Lost and found in life science

This fall’s SciLifeLab Day offered a number of new concepts. Interactive workshops and four-minutes research presentations mingled with traditional talks on frontline research.


Over 500 participants attended the two-day event. SciLifeLab’s technologies and services – how to use them and how they should develop – were discussed in different formats. One service offered on site was the bioinformatic consultation group, which was available for discussions during breaks.

Some of SciLifeLab’s strategic recruitments took the chance to present their research to the community at Fellows corner. The challenge was to present their research as riveting, inspiring, and pedagogic as possible – in four minutes.

Carolina Wählby showed the sign for congestion tax and talked about how imaging and processing algorithms are used to register who should pay the tax. She compared that to her own research where she automates image analysis of cells. She counseled everyone to, the next time they see the sign, think about cells, new drugs and high throughput analysis. And also that these things are done at SciLifeLab.

Another fellow, Paul Hudson, talked about engineering cyanobacteria into making gasoline and encouraged students to “learn Python and Matlab, because math is definitely present in modern biology.”

Sophie Sanchez handed out 3d-glasses and showed how she interprets x-ray scans of fossils.

If you wish to learn more about our strategic recruitments, you can read interviews with them here.


Old riddles

The first day focused on medicine and solving old questions. The second session was themed “Lost and found in life science” and was started by keynote Walther Parson, Medical University of Innsbruck. His group works within two tracks. The first is to identify remains of individuals who have died in war, natural disasters or other circumstances where identification might be difficult. The other track is DNA identification of historical persons, which involves the same tools as in crime investigations.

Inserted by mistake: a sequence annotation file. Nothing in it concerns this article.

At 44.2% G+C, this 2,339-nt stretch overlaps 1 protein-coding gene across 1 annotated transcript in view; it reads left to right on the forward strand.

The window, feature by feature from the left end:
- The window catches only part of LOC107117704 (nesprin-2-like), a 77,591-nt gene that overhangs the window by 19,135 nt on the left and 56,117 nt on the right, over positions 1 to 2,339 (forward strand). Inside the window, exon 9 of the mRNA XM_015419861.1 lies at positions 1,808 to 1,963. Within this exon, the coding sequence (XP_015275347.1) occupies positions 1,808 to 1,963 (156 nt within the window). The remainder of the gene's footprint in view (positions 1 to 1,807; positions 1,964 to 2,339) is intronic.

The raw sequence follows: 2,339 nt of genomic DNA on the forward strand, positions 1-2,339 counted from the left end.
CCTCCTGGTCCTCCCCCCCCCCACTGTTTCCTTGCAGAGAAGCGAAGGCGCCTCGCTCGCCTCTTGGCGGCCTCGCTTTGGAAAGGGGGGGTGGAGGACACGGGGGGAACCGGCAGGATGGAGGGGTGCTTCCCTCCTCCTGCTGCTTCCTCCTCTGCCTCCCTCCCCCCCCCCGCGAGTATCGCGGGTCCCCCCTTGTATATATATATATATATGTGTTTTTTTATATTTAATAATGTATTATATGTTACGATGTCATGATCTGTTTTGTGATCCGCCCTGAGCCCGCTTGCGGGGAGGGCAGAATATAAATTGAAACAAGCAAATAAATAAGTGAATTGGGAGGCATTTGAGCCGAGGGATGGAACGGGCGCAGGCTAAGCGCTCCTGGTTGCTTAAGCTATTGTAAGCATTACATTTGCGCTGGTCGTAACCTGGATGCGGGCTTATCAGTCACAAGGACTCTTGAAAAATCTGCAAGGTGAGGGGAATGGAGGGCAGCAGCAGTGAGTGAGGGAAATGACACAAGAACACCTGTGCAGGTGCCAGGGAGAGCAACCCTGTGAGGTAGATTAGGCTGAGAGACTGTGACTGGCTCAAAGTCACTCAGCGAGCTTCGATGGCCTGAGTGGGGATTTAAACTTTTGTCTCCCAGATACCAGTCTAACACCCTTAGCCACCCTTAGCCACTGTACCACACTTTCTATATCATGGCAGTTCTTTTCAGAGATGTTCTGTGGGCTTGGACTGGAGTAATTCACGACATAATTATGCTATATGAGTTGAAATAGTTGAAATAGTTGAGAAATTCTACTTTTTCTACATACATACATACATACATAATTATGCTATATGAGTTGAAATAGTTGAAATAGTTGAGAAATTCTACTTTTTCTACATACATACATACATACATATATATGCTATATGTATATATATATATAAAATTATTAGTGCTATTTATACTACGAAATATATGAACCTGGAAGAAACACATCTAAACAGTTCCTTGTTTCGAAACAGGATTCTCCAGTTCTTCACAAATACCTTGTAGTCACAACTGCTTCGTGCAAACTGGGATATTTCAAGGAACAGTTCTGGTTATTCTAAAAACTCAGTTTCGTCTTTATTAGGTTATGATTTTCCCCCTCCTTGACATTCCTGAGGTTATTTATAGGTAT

One of the examples he mentioned was the famous German poet Schiller. The identification of Schiller has been an interesting case, not least because he had two skeletons assigned to him for almost 100 years. By extensive DNA analyses of relatives to Schiller it was finally concluded that none of the skeletons belonged to him.

The sessions of the first day also covered the evolutionary loss and gain of animal societies, individualized cancer systems medicine, and Clinical impact of recurrent coding and non-coding mutations in Chronic lymphocytic Leukemia.

All of the speakers were accompanied by live drawings that illustrated their talk.


Water and soil

The second day was dedicated to environmental research. The aim was to exchange information and ideas on how environmental sciences can benefit from the tools, infrastructure and expertise in molecular biosciences offered by SciLifeLab. The day started out with a number of case studies from ecosystem-centered research. Both terrestrial and aquatic ecosystems were covered, with emphasis on the tools used.

In the afternoon the participants were divided into smaller groups to discuss which methods they would like to see SciLifeLab offer in the future. The ideas were presented in a plenary discussion at the end of the day. Some of the suggestions and requests were:

  • More resources for training and courses, including mentoring by the platforms.
  • Broaden the amplicon sequencing service by including steps before the actual sequencing, e.g. PCR of amplicons.
  • Even more standardized methods, where applicable.


Full lists of speakers and participants for both days are available at the event page.



Live drawing

Live drawing, illustrating Rickard Knutsson’s talk on Multidisciplinary biological threats and big data challenges






Carolina Wählby at Fellows corner






Walther Parson, giving his talk on DNA identification of famous people


Last updated: 2015-10-07

Content Responsible: Scilifelab Administration()